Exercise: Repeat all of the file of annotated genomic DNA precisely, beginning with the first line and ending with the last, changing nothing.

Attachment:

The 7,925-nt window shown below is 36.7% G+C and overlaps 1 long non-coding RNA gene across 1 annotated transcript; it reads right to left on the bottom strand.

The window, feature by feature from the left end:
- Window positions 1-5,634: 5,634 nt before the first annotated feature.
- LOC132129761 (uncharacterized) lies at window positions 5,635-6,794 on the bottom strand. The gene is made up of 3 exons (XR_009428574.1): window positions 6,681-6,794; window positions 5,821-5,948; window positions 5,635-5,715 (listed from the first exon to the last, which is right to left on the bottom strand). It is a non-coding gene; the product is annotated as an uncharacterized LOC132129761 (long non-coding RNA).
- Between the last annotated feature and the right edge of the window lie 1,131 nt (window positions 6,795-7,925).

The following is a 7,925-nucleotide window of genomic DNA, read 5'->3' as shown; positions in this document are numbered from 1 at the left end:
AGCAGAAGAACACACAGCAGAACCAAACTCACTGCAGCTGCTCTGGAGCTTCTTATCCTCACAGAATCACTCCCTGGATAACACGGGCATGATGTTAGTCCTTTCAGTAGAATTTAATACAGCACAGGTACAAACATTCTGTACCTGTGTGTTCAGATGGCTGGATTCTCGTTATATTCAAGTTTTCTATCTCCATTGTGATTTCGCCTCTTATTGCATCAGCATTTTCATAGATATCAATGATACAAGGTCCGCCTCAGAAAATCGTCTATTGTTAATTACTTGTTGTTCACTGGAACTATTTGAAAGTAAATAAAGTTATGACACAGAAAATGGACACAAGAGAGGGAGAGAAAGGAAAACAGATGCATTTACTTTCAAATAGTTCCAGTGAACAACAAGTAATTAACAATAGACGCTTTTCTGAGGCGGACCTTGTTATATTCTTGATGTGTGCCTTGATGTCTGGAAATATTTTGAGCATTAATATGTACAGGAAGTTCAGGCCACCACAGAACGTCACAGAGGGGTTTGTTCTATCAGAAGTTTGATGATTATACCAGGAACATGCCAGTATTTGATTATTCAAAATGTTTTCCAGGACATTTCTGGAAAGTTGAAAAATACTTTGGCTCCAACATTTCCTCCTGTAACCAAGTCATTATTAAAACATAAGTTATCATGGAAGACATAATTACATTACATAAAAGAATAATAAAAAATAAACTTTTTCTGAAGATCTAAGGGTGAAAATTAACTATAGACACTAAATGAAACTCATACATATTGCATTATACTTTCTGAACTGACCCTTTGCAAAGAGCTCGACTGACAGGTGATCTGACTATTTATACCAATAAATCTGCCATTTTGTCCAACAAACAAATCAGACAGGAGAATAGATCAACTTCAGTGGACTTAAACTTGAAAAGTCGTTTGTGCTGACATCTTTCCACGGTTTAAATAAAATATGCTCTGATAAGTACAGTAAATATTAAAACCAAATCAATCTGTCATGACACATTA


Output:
The 7,925-nt window shown below is 36.7% G+C and overlaps 1 long non-coding RNA gene across 1 annotated transcript; it reads right to left on the bottom strand.

The window, feature by feature from the left end:
- Window positions 1-5,634: 5,634 nt before the first annotated feature.
- LOC132129761 (uncharacterized) lies at window positions 5,635-6,794 on the bottom strand. The gene is made up of 3 exons (XR_009428574.1): window positions 6,681-6,794; window positions 5,821-5,948; window positions 5,635-5,715 (listed from the first exon to the last, which is right to left on the bottom strand). It is a non-coding gene; the product is annotated as an uncharacterized LOC132129761 (long non-coding RNA).
- Between the last annotated feature and the right edge of the window lie 1,131 nt (window positions 6,795-7,925).

The following is a 7,925-nucleotide window of genomic DNA, read 5'->3' as shown; positions in this document are numbered from 1 at the left end:
AGCAGAAGAACACACAGCAGAACCAAACTCACTGCAGCTGCTCTGGAGCTTCTTATCCTCACAGAATCACTCCCTGGATAACACGGGCATGATGTTAGTCCTTTCAGTAGAATTTAATACAGCACAGGTACAAACATTCTGTACCTGTGTGTTCAGATGGCTGGATTCTCGTTATATTCAAGTTTTCTATCTCCATTGTGATTTCGCCTCTTATTGCATCAGCATTTTCATAGATATCAATGATACAAGGTCCGCCTCAGAAAATCGTCTATTGTTAATTACTTGTTGTTCACTGGAACTATTTGAAAGTAAATAAAGTTATGACACAGAAAATGGACACAAGAGAGGGAGAGAAAGGAAAACAGATGCATTTACTTTCAAATAGTTCCAGTGAACAACAAGTAATTAACAATAGACGCTTTTCTGAGGCGGACCTTGTTATATTCTTGATGTGTGCCTTGATGTCTGGAAATATTTTGAGCATTAATATGTACAGGAAGTTCAGGCCACCACAGAACGTCACAGAGGGGTTTGTTCTATCAGAAGTTTGATGATTATACCAGGAACATGCCAGTATTTGATTATTCAAAATGTTTTCCAGGACATTTCTGGAAAGTTGAAAAATACTTTGGCTCCAACATTTCCTCCTGTAACCAAGTCATTATTAAAACATAAGTTATCATGGAAGACATAATTACATTACATAAAAGAATAATAAAAAATAAACTTTTTCTGAAGATCTAAGGGTGAAAATTAACTATAGACACTAAATGAAACTCATACATATTGCATTATACTTTCTGAACTGACCCTTTGCAAAGAGCTCGACTGACAGGTGATCTGACTATTTATACCAATAAATCTGCCATTTTGTCCAACAAACAAATCAGACAGGAGAATAGATCAACTTCAGTGGACTTAAACTTGAAAAGTCGTTTGTGCTGACATCTTTCCACGGTTTAAATAAAATATGCTCTGATAAGTACAGTAAATATTAAAACCAAATCAATCTGTCATGACACATTA